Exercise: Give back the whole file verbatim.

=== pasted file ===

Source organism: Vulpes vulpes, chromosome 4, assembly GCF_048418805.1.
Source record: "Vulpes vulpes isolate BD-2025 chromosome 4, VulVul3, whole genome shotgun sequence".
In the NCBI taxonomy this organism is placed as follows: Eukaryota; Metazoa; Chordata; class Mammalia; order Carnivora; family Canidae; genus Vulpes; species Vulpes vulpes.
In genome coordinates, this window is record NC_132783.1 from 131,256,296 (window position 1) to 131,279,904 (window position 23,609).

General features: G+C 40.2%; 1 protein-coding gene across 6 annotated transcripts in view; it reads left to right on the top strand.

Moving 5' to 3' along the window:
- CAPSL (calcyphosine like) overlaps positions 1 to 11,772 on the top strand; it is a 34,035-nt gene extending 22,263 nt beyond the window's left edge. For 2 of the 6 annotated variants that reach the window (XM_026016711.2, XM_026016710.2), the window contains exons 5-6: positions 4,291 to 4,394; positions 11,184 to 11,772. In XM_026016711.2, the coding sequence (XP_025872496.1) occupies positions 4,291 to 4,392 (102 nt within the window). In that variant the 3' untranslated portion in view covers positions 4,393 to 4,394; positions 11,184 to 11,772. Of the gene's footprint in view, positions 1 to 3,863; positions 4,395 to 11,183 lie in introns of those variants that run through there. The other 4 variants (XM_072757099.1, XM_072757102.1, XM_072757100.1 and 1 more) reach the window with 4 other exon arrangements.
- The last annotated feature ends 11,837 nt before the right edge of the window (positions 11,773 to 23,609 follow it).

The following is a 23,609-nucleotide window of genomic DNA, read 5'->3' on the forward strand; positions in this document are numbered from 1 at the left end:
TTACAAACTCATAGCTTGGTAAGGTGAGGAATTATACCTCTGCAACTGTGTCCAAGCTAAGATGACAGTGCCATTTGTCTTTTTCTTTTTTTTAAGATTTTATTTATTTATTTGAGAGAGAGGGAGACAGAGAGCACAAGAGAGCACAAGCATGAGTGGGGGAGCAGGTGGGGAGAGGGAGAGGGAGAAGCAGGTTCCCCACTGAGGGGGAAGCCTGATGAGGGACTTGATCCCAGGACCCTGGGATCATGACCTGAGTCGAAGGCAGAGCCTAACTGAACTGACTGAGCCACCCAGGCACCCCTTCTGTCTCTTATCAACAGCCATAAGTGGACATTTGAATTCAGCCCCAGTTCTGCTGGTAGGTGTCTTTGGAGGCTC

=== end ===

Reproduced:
Source organism: Vulpes vulpes, chromosome 4, assembly GCF_048418805.1.
Source record: "Vulpes vulpes isolate BD-2025 chromosome 4, VulVul3, whole genome shotgun sequence".
In the NCBI taxonomy this organism is placed as follows: Eukaryota; Metazoa; Chordata; class Mammalia; order Carnivora; family Canidae; genus Vulpes; species Vulpes vulpes.
In genome coordinates, this window is record NC_132783.1 from 131,256,296 (window position 1) to 131,279,904 (window position 23,609).

General features: G+C 40.2%; 1 protein-coding gene across 6 annotated transcripts in view; it reads left to right on the top strand.

Moving 5' to 3' along the window:
- CAPSL (calcyphosine like) overlaps positions 1 to 11,772 on the top strand; it is a 34,035-nt gene extending 22,263 nt beyond the window's left edge. For 2 of the 6 annotated variants that reach the window (XM_026016711.2, XM_026016710.2), the window contains exons 5-6: positions 4,291 to 4,394; positions 11,184 to 11,772. In XM_026016711.2, the coding sequence (XP_025872496.1) occupies positions 4,291 to 4,392 (102 nt within the window). In that variant the 3' untranslated portion in view covers positions 4,393 to 4,394; positions 11,184 to 11,772. Of the gene's footprint in view, positions 1 to 3,863; positions 4,395 to 11,183 lie in introns of those variants that run through there. The other 4 variants (XM_072757099.1, XM_072757102.1, XM_072757100.1 and 1 more) reach the window with 4 other exon arrangements.
- The last annotated feature ends 11,837 nt before the right edge of the window (positions 11,773 to 23,609 follow it).

The following is a 23,609-nucleotide window of genomic DNA, read 5'->3' on the forward strand; positions in this document are numbered from 1 at the left end:
TTACAAACTCATAGCTTGGTAAGGTGAGGAATTATACCTCTGCAACTGTGTCCAAGCTAAGATGACAGTGCCATTTGTCTTTTTCTTTTTTTTAAGATTTTATTTATTTATTTGAGAGAGAGGGAGACAGAGAGCACAAGAGAGCACAAGCATGAGTGGGGGAGCAGGTGGGGAGAGGGAGAGGGAGAAGCAGGTTCCCCACTGAGGGGGAAGCCTGATGAGGGACTTGATCCCAGGACCCTGGGATCATGACCTGAGTCGAAGGCAGAGCCTAACTGAACTGACTGAGCCACCCAGGCACCCCTTCTGTCTCTTATCAACAGCCATAAGTGGACATTTGAATTCAGCCCCAGTTCTGCTGGTAGGTGTCTTTGGAGGCTC